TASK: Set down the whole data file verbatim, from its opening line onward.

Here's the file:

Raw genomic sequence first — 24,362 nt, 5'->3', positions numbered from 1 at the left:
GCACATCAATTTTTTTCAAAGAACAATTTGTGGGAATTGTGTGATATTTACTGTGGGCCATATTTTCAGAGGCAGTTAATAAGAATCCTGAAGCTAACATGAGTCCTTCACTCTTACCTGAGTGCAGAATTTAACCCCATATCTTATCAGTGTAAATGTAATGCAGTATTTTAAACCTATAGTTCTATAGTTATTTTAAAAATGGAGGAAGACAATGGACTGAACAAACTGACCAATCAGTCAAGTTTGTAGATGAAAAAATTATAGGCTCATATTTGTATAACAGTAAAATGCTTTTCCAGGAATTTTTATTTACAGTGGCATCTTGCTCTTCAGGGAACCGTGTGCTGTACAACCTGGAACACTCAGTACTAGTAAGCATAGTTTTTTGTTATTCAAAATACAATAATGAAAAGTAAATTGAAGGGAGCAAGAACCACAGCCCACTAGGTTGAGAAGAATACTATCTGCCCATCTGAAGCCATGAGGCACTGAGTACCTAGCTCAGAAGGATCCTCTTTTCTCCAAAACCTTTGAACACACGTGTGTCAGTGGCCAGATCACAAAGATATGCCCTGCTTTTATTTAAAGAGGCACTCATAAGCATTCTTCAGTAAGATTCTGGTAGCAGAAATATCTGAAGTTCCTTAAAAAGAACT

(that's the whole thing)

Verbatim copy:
Raw genomic sequence first — 24,362 nt, 5'->3', positions numbered from 1 at the left:
GCACATCAATTTTTTTCAAAGAACAATTTGTGGGAATTGTGTGATATTTACTGTGGGCCATATTTTCAGAGGCAGTTAATAAGAATCCTGAAGCTAACATGAGTCCTTCACTCTTACCTGAGTGCAGAATTTAACCCCATATCTTATCAGTGTAAATGTAATGCAGTATTTTAAACCTATAGTTCTATAGTTATTTTAAAAATGGAGGAAGACAATGGACTGAACAAACTGACCAATCAGTCAAGTTTGTAGATGAAAAAATTATAGGCTCATATTTGTATAACAGTAAAATGCTTTTCCAGGAATTTTTATTTACAGTGGCATCTTGCTCTTCAGGGAACCGTGTGCTGTACAACCTGGAACACTCAGTACTAGTAAGCATAGTTTTTTGTTATTCAAAATACAATAATGAAAAGTAAATTGAAGGGAGCAAGAACCACAGCCCACTAGGTTGAGAAGAATACTATCTGCCCATCTGAAGCCATGAGGCACTGAGTACCTAGCTCAGAAGGATCCTCTTTTCTCCAAAACCTTTGAACACACGTGTGTCAGTGGCCAGATCACAAAGATATGCCCTGCTTTTATTTAAAGAGGCACTCATAAGCATTCTTCAGTAAGATTCTGGTAGCAGAAATATCTGAAGTTCCTTAAAAAGAACT